With his always-optimistic demeanor, Brown then sets forth Plan B, not to save the planet, but to save civilization. We have to reduce global greenhouse gas emissions 80 percent by 2020 by investing heavily in energy efficiency, renewable energy, and mass transit. We have to stop deforesting the earth, plant millions of trees, and restore our ailing fisheries and farmland. And we have to greatly improve the lives of poor people with free health care, family planning, school lunch and literacy programs. And we have to do all this with wartime urgency.

The good news is that eradicating poverty and restoring basic ecological health to the planet (from humanity's perspective) is doable. It won't be easy, it will require massive mobilization at all levels of society and government. As Brown says, "There are many things we do not know about the future. But one thing we do know is that business as usual will not continue for much longer. Massive change is inevitable. Will the change come because we move quickly to restructure the economy or because we fail to act and civilization begins to unravel?"

Plan B -- a plan of hope

Plan B is a plan for restructuring our global economy and financial priorities to achieve four goals: eradicating poverty, stabilizing population, stabilizing climate, and restoring earth's ecosystems. Addressing any of these problems in isolation is a ticket for failure, says Brown.

Eradicating Poverty and Stabilizing Population

Like Jeffrey Sachs of Columbia University, Brown believes that eradicating global poverty is relatively affordable and doable (see Rachel's #880). Lifting over a billion people out of povertywill slow population growth and greatly improve economic productivity. China reduced the number of people living in poverty from 648 million in 1981 to 218 million in 2001, a two-thirds reduction, by rapid economic development and focused social programs that target those most in need. The cornerstones of reducing poverty are universal primary education, adult literacy programs, health care and family planning.

With an emphasis on serving girls and women, the Global South can rapidly stabilize population growth, which is a foundation for economic development. As education rises, birth rates fall. Family planning and better health care fuel this upward spiral creating an economic engine to take a country from less developed to developed. Japan, Taiwan, and South Korea are examples Brown gives of countries that have successfully applied this formula.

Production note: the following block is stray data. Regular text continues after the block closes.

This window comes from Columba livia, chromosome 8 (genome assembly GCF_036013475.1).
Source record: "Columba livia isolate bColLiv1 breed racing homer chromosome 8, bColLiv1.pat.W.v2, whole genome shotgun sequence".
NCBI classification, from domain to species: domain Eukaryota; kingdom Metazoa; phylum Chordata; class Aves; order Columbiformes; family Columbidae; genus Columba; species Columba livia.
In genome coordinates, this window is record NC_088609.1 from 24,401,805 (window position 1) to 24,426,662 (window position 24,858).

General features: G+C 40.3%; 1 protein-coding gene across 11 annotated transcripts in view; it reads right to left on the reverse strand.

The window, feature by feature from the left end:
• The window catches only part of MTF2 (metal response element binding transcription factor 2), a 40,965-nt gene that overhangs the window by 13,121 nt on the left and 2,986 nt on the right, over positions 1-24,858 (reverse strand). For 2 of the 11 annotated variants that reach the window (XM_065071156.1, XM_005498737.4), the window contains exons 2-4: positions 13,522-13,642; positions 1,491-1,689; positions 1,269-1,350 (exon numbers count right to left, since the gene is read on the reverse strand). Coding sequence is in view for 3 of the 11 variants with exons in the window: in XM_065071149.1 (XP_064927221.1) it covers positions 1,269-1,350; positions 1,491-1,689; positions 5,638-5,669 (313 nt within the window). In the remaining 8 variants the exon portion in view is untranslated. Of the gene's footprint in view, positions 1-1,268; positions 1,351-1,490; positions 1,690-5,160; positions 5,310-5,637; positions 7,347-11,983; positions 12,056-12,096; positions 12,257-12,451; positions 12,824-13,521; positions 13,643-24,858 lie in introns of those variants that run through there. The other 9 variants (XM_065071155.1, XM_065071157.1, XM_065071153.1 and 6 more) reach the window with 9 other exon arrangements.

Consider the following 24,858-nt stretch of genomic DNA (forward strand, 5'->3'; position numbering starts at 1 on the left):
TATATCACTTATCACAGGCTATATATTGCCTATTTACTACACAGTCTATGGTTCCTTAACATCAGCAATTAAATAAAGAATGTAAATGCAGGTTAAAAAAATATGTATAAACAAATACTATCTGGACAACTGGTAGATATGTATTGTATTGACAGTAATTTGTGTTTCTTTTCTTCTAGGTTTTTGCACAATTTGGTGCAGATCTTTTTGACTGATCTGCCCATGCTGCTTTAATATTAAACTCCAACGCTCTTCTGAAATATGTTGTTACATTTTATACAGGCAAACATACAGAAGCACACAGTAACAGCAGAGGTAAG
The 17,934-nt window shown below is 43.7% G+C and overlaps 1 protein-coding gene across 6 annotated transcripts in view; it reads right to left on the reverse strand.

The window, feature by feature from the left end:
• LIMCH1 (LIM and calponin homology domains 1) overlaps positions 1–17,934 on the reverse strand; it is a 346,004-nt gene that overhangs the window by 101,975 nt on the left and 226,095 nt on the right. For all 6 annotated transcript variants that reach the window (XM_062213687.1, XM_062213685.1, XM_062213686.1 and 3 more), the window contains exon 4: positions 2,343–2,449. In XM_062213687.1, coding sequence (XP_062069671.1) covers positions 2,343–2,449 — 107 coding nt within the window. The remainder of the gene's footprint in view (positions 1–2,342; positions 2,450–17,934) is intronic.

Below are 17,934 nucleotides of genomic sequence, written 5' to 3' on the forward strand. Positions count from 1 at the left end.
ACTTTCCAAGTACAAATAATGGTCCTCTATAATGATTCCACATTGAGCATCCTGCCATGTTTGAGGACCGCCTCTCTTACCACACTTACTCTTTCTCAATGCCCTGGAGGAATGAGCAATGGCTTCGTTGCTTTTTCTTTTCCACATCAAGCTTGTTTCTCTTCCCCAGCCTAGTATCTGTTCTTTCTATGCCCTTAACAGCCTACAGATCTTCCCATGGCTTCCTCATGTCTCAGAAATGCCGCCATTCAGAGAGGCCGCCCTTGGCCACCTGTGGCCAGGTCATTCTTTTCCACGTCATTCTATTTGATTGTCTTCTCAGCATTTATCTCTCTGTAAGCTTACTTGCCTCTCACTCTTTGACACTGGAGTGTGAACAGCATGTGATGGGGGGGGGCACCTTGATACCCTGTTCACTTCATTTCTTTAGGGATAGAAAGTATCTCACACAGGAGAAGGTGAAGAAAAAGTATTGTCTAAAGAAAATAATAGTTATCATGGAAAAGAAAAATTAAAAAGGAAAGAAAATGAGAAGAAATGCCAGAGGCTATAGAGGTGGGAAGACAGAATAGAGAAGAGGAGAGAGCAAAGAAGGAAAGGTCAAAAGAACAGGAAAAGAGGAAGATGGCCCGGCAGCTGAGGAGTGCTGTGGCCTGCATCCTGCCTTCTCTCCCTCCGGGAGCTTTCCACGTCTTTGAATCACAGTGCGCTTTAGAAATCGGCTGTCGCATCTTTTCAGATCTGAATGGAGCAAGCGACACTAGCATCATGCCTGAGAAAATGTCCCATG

Stabilizing Climate -- Restoring the Earth's Systems

To stop global warming we have to stop dumping heat-trapping gases into the atmosphere and use less energy to do more. We need a carbon- free economy. We must simultaneously use less energy, phase out all uses of fossil fuels, and restore natural carbon sinks, especially forests. Industrial carbon capture and storage (carbon sequestration) is not an option, neither is nuclear energy -- Brown rules these out as too expensive.

Brown shows us that, using today's technology, zero waste manufacturing (cradle to cradle design), and energy efficient buildings and appliances, we can keep our global energy demand constant for the next fifteen years, while population and economic growth continue.

We can replace virtually all fossil fuels -- certainly all coal, and oil -- with wind, solar and geothermal sources; Plan B allows for some natural gas combustion. Each of these sources of renewable energy ALONE can power all of civilization. Brown reports that Stanford University scientists concluded that harnessing just one-fifth of the world's wind resources would generate seven times our global electricity needs.